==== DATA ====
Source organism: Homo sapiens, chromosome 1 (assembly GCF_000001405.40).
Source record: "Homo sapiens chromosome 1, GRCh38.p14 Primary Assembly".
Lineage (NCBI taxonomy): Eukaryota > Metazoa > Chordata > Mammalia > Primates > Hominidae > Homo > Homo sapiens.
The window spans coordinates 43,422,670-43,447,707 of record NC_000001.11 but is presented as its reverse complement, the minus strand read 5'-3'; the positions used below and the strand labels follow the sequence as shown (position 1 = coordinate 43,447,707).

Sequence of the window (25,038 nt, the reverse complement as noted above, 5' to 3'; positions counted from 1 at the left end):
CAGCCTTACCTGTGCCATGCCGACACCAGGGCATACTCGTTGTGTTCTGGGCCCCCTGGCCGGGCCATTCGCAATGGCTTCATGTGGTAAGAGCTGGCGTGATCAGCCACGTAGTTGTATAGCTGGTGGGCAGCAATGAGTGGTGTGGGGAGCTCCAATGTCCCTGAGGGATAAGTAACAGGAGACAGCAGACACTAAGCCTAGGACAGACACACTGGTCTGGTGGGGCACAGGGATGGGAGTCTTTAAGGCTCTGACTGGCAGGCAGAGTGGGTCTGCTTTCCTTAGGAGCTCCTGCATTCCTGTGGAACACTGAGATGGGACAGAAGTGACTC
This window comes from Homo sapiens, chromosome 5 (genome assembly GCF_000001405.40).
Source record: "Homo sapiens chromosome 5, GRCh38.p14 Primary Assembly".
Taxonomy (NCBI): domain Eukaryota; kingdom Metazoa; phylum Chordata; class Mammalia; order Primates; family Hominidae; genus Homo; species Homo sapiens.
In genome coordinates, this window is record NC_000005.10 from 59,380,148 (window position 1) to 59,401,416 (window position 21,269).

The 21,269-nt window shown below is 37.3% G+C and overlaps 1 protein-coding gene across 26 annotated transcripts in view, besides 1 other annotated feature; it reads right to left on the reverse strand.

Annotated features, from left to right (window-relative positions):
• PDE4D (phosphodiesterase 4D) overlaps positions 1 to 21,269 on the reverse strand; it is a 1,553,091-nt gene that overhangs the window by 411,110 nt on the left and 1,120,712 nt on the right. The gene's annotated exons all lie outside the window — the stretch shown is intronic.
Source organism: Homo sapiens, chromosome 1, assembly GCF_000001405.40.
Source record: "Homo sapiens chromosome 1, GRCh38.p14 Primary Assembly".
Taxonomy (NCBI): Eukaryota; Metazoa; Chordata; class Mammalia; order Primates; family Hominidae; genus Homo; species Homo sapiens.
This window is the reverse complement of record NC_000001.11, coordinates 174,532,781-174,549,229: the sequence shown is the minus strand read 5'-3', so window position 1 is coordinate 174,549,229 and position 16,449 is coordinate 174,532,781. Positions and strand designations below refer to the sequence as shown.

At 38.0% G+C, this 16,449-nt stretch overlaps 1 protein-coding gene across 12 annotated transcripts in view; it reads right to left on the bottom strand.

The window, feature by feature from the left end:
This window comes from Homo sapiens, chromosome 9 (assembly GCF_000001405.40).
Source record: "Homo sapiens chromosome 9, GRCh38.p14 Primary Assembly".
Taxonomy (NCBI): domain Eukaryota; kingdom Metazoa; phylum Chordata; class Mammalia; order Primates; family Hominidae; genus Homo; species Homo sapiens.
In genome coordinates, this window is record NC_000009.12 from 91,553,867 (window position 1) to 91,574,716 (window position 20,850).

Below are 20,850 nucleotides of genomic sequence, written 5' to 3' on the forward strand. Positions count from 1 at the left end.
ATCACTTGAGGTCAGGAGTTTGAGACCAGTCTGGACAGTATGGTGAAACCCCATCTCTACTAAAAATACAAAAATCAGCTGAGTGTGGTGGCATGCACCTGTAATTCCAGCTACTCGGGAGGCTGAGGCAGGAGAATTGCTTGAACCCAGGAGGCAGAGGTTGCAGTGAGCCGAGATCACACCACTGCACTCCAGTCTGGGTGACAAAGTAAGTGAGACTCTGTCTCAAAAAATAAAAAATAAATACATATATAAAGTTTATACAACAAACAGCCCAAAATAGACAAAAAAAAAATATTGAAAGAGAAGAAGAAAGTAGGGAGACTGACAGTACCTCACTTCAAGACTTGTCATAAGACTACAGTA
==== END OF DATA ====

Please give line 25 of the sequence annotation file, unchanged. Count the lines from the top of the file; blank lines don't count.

ATCACTTGAGGTCAGGAGTTTGAGACCAGTCTGGACAGTATGGTGAAACCCCATCTCTACTAAAAATACAAAAATCAGCTGAGTGTGGTGGCATGCACCTGTAATTCCAGCTACTCGGGAGGCTGAGGCAGGAGAATTGCTTGAACCCAGGAGGCAGAGGTTGCAGTGAGCCGAGATCACACCACTGCACTCCAGTCTGGGTGACAAAGTAAGTGAGACTCTGTCTCAAAAAATAAAAAATAAATACATATATAAAGTTTATACAACAAACAGCCCAAAATAGACAAAAAAAAAATATTGAAAGAGAAGAAGAAAGTAGGGAGACTGACAGTACCTCACTTCAAGACTTGTCATAAGACTACAGTA